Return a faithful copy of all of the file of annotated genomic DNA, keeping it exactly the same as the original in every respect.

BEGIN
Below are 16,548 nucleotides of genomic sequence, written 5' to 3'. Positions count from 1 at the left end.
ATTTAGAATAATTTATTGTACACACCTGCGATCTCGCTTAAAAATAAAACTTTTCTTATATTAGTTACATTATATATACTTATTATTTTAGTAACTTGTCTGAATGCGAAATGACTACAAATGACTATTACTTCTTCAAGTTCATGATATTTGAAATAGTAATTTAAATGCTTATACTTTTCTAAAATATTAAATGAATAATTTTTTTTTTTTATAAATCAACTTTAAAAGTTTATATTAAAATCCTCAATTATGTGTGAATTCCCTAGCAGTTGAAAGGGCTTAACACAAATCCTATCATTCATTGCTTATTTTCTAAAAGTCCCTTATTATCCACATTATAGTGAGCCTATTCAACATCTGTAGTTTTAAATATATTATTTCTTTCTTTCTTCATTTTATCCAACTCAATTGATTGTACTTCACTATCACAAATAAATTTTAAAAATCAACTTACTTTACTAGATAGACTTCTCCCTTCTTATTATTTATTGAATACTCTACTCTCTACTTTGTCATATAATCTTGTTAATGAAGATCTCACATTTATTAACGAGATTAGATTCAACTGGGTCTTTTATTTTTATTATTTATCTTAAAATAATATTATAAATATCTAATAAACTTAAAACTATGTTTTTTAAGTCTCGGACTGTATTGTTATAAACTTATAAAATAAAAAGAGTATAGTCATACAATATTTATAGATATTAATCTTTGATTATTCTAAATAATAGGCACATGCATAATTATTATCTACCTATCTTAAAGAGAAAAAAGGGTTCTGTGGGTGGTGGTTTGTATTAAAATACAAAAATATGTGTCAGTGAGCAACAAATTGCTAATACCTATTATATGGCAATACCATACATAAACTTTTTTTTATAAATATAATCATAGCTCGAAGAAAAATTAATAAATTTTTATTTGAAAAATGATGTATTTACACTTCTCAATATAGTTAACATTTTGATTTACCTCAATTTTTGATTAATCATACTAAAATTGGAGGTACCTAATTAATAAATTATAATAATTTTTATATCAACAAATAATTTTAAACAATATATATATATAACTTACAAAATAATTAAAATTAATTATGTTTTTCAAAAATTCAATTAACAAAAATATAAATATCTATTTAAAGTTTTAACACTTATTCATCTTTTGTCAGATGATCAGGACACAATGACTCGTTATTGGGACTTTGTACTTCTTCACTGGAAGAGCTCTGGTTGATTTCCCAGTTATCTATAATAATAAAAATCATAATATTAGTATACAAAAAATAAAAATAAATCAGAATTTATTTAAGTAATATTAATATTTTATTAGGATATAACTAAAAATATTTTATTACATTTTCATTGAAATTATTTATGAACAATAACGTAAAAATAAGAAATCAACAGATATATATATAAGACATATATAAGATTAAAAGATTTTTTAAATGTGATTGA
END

Below are 16,548 nucleotides of genomic sequence, written 5' to 3'. Positions count from 1 at the left end.
ATTTAGAATAATTTATTGTACACACCTGCGATCTCGCTTAAAAATAAAACTTTTCTTATATTAGTTACATTATATATACTTATTATTTTAGTAACTTGTCTGAATGCGAAATGACTACAAATGACTATTACTTCTTCAAGTTCATGATATTTGAAATAGTAATTTAAATGCTTATACTTTTCTAAAATATTAAATGAATAATTTTTTTTTTTTATAAATCAACTTTAAAAGTTTATATTAAAATCCTCAATTATGTGTGAATTCCCTAGCAGTTGAAAGGGCTTAACACAAATCCTATCATTCATTGCTTATTTTCTAAAAGTCCCTTATTATCCACATTATAGTGAGCCTATTCAACATCTGTAGTTTTAAATATATTATTTCTTTCTTTCTTCATTTTATCCAACTCAATTGATTGTACTTCACTATCACAAATAAATTTTAAAAATCAACTTACTTTACTAGATAGACTTCTCCCTTCTTATTATTTATTGAATACTCTACTCTCTACTTTGTCATATAATCTTGTTAATGAAGATCTCACATTTATTAACGAGATTAGATTCAACTGGGTCTTTTATTTTTATTATTTATCTTAAAATAATATTATAAATATCTAATAAACTTAAAACTATGTTTTTTAAGTCTCGGACTGTATTGTTATAAACTTATAAAATAAAAAGAGTATAGTCATACAATATTTATAGATATTAATCTTTGATTATTCTAAATAATAGGCACATGCATAATTATTATCTACCTATCTTAAAGAGAAAAAAGGGTTCTGTGGGTGGTGGTTTGTATTAAAATACAAAAATATGTGTCAGTGAGCAACAAATTGCTAATACCTATTATATGGCAATACCATACATAAACTTTTTTTTATAAATATAATCATAGCTCGAAGAAAAATTAATAAATTTTTATTTGAAAAATGATGTATTTACACTTCTCAATATAGTTAACATTTTGATTTACCTCAATTTTTGATTAATCATACTAAAATTGGAGGTACCTAATTAATAAATTATAATAATTTTTATATCAACAAATAATTTTAAACAATATATATATATAACTTACAAAATAATTAAAATTAATTATGTTTTTCAAAAATTCAATTAACAAAAATATAAATATCTATTTAAAGTTTTAACACTTATTCATCTTTTGTCAGATGATCAGGACACAATGACTCGTTATTGGGACTTTGTACTTCTTCACTGGAAGAGCTCTGGTTGATTTCCCAGTTATCTATAATAATAAAAATCATAATATTAGTATACAAAAAATAAAAATAAATCAGAATTTATTTAAGTAATATTAATATTTTATTAGGATATAACTAAAAATATTTTATTACATTTTCATTGAAATTATTTATGAACAATAACGTAAAAATAAGAAATCAACAGATATATATATAAGACATATATAAGATTAAAAGATTTTTTAAATGTGATTGA